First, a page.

- Beware of anonymous sources. They often will take you down a slippery slope. You should immediately be suspicious of someone who wants to talk off the record. Sometimes they have good reason, but often they do not. They either do not know as much as they pretend, or they have an agenda. I am not proud to tell you that I was recently an anonymous source for a national story. I lost sleep over it, which I should have. My information was accurate but I definitely had an agenda. Just be wary.
- Your opinion is not important. Your job is to report the facts and sometimes your observations. If you want to give your opinion on current events, then you need to be an op-ed columnist or Bill O’Reilly. Otherwise, you must learn how to separate the two. We don’t care what you think. We care about what you found out and what you saw and what you ascertained to be true…you can tell your friends over drinks what you think.
- Do not ever begin reporting a story thinking you know the end. People and events and issues are complicated. Despite what you’ve been taught, there are not two sides to every story. There are usually five or six. Don’t assume anything, especially about people. And whatever you do, don’t use other journalists as your source, or blogs or unofficial Web sites. The Internet is filled with false information, all of which now have a shelf life of eternity.
Now I could go on and on – I was desperate, for example, to somehow work into this section the fact that in 1988, my editor at USA TODAY made me ask all 15 presidential candidates the following question: If you were an animal, what kind of animal would you be? You could call that a low point of my career. But rather than tell you this sad tale, I bring you advice from another Mizzou alum. Just this week I had lunch with Linda Lorelle, who for years was the anchor of the NBC affiliate in Houston. Since her perspective is so different from mine, I asked her to give me thoughts I could share. She took this assignment very seriously and sent me these three wonderful points, which I of course wish I had thought of:
- Pick your battles, but don’t be afraid to stand your ground. You have been trained at the finest journalism school in the country. You know the difference between news and entertainment. The line between the two that used to be so clearly defined is now blurred beyond recognition, especially in the broadcast medium. If you don’t fight to keep journalistic standards in place, who will? If you don’t pursue the stories that matter, who will? If you don’t ask the tough questions, who will? And what will be the price for a country that relies upon a free press as it faces some of the toughest challenges in its history?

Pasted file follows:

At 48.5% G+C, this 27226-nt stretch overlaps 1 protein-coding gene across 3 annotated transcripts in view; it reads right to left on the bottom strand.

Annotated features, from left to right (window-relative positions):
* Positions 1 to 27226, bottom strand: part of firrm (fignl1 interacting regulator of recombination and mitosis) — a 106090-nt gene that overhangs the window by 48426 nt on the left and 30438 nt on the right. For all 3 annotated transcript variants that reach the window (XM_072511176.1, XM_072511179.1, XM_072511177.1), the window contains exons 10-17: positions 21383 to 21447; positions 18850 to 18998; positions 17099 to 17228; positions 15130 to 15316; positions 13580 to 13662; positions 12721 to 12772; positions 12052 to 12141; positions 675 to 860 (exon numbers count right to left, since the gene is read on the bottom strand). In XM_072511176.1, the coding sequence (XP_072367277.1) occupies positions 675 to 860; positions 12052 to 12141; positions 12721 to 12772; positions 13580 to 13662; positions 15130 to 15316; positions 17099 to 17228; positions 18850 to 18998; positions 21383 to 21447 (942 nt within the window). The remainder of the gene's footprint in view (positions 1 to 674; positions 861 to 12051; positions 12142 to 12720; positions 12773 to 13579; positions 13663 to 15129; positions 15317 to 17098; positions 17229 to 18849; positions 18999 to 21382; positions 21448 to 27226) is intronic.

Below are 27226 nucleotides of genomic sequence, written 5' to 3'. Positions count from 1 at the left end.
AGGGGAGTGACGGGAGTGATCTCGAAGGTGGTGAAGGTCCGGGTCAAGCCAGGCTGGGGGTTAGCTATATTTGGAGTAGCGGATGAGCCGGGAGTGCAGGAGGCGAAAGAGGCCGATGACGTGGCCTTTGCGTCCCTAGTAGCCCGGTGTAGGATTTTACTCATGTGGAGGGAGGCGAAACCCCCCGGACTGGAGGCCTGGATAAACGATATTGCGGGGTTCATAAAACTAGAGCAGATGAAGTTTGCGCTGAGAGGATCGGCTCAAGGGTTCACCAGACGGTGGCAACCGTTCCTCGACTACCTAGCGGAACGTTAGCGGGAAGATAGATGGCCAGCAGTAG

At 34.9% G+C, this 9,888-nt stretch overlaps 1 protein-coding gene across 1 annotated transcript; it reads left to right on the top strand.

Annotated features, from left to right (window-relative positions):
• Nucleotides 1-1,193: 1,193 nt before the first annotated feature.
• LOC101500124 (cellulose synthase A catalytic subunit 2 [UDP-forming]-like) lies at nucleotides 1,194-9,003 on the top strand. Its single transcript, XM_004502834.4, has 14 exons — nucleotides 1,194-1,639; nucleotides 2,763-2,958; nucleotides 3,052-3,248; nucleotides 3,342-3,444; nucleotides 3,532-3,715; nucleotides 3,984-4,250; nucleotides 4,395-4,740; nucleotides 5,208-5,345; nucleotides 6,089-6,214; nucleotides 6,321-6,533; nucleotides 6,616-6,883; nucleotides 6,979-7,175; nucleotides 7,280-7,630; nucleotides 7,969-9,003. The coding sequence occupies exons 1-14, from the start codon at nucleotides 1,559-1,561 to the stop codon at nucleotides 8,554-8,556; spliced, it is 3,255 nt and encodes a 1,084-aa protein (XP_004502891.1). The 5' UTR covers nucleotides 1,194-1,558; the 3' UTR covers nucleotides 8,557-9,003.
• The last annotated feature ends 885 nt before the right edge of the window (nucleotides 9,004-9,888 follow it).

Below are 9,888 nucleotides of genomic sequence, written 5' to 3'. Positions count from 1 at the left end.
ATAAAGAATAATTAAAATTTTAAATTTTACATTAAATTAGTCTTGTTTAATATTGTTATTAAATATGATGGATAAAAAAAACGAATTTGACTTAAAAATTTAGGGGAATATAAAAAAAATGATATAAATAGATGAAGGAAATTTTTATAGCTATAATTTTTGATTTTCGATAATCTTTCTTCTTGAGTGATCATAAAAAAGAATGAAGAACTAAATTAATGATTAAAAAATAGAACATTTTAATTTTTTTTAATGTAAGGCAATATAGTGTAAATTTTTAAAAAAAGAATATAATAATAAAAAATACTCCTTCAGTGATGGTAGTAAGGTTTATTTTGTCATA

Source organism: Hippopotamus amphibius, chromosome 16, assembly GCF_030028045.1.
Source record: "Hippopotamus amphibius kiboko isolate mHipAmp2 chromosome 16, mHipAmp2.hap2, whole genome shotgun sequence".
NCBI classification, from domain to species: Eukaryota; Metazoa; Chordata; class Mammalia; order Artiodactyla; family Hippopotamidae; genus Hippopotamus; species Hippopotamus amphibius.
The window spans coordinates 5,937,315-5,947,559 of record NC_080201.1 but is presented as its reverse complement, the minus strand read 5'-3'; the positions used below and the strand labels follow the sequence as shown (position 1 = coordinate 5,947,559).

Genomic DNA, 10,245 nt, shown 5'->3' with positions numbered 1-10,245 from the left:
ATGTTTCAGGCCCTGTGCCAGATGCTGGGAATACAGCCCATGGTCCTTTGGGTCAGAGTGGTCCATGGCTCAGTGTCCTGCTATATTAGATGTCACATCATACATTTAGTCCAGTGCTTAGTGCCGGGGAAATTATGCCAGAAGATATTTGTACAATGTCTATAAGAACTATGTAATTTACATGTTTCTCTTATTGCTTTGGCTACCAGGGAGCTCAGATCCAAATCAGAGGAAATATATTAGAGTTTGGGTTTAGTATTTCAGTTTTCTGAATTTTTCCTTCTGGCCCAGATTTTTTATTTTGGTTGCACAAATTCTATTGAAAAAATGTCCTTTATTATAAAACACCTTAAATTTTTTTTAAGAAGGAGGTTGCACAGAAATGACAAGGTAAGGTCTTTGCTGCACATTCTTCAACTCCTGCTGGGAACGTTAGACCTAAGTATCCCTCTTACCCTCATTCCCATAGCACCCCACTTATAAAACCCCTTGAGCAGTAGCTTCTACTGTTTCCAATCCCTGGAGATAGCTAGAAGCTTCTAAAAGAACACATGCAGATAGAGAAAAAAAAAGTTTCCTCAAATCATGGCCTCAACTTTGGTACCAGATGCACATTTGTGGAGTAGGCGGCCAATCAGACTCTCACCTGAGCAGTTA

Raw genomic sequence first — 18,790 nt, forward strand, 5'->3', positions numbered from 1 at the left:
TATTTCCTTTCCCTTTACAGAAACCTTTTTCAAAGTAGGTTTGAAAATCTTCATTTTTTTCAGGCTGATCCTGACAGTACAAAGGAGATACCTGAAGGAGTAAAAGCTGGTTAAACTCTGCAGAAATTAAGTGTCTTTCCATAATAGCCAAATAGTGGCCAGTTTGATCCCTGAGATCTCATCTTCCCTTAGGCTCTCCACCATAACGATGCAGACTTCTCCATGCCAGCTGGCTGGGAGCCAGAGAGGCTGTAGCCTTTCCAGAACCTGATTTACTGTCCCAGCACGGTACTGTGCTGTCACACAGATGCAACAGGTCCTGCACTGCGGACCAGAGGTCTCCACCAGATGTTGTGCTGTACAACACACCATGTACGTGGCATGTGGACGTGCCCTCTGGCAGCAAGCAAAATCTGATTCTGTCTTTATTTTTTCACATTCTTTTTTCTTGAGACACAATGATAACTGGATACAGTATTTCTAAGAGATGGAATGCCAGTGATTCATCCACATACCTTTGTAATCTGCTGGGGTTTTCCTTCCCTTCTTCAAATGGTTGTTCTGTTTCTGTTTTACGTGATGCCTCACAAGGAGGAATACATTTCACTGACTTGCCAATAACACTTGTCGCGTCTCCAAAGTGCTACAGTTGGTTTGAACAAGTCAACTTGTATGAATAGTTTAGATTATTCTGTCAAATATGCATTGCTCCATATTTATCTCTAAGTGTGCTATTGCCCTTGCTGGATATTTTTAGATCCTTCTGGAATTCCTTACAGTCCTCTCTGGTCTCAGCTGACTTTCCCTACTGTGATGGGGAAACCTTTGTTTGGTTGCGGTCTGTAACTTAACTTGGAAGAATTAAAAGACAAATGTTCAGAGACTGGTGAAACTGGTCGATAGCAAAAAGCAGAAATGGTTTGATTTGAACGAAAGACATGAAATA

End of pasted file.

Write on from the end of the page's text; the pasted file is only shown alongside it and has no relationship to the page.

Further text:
- Don’t get caught up in newsroom politics. Be aware of what’s going on around you, but the best thing you can do is your job to the best of your ability.
- Whether you are a reporter, anchor or producer, get involved in your community. Remember that you don’t just work there, you live there. What matters to you very likely matters to your neighbors, and recognizing that will lead to some of your best stories. If you are on-air, you will achieve a certain “celebrity” status in your community. Use that for something other than getting a good table at the best restaurant in town. Use it to help make your community a better place.
Linda’s last point is the perfect segue for my advice to you as human beings. Much of what I’d like to share with you I learned from two people: My father, a Missouri farmer who never graduated from high school but who was one of the smartest and best persons I knew, and my boss, President George H.W. Bush, who no matter what you think of his politics, is one of the most principled and decent men I know. I have been blessed to have both of them in my life. So here goes:
- Believe in something larger than yourself. This can include everything from God, to giving back to your community, to being a good parent, a good son or daughter, a good brother or sister, or a good friend. There is a big difference between having a career and having a life. Be sure not to confuse the two. This does not mean you need to go out and change the world. Mother Teresa once said: “Every day we are called to do small things with great love.”